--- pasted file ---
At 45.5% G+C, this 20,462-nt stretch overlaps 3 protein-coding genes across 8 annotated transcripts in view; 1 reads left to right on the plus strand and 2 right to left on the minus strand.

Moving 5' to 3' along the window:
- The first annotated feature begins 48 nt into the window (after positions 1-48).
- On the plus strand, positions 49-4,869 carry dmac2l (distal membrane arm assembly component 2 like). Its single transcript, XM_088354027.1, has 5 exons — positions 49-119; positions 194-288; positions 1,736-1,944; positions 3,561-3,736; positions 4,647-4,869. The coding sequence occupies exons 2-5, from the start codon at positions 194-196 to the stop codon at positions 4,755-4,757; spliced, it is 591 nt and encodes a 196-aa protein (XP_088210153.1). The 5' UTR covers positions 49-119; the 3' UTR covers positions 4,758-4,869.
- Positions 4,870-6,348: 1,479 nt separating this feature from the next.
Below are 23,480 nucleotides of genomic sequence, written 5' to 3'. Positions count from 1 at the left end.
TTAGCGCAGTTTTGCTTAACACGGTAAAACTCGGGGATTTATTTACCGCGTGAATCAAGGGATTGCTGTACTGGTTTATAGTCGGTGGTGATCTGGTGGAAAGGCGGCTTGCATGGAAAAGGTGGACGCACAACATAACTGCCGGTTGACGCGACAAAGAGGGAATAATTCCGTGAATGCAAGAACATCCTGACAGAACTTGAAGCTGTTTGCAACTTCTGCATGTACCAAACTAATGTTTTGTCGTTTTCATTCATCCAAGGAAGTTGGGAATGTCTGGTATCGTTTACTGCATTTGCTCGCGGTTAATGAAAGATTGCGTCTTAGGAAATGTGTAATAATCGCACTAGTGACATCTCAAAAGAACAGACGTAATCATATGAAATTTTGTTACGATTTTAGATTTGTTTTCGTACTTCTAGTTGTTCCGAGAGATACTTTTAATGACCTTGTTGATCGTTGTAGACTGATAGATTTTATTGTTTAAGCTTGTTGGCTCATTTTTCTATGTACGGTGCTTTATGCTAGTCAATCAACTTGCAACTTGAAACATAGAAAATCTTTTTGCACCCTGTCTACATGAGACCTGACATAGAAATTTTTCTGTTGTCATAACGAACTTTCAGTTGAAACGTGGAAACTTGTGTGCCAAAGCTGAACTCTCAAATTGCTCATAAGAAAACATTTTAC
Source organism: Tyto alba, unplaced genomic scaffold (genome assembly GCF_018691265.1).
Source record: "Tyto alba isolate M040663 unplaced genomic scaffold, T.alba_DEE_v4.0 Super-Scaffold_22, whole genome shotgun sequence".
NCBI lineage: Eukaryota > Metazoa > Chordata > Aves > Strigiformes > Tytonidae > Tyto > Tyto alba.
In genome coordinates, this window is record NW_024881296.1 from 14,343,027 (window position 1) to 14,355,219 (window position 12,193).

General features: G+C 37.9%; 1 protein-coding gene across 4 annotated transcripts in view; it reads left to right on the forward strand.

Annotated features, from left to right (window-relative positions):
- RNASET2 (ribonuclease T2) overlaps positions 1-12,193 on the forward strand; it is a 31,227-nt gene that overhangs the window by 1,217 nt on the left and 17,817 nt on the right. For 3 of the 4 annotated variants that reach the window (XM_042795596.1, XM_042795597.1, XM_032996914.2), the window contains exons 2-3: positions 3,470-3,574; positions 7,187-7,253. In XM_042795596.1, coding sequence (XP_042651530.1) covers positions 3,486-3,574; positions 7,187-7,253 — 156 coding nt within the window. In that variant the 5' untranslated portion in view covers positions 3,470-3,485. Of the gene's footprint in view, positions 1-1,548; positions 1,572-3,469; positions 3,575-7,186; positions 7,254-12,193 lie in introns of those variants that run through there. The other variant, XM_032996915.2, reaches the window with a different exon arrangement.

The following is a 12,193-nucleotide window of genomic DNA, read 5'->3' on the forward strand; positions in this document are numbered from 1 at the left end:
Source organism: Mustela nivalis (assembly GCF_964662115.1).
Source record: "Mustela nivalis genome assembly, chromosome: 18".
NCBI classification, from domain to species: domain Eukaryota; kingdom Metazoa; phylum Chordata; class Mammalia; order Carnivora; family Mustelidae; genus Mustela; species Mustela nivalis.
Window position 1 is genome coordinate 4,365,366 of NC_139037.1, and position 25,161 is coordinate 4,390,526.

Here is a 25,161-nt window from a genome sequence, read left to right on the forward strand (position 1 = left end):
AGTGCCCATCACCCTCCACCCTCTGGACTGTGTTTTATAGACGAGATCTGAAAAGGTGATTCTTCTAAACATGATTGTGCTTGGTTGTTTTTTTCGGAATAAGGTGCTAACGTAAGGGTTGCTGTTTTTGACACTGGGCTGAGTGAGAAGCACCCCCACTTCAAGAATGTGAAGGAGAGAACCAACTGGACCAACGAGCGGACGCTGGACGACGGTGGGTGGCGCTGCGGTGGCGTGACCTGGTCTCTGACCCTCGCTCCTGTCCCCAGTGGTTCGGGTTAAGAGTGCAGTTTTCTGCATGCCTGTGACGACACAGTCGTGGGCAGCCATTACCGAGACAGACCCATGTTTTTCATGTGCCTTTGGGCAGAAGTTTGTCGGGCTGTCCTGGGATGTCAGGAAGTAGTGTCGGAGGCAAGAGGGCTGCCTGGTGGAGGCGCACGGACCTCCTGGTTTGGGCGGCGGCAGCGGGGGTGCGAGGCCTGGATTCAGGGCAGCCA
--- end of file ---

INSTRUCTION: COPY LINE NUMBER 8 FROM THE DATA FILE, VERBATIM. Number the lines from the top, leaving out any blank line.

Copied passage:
Source organism: Tyto alba, unplaced genomic scaffold (genome assembly GCF_018691265.1).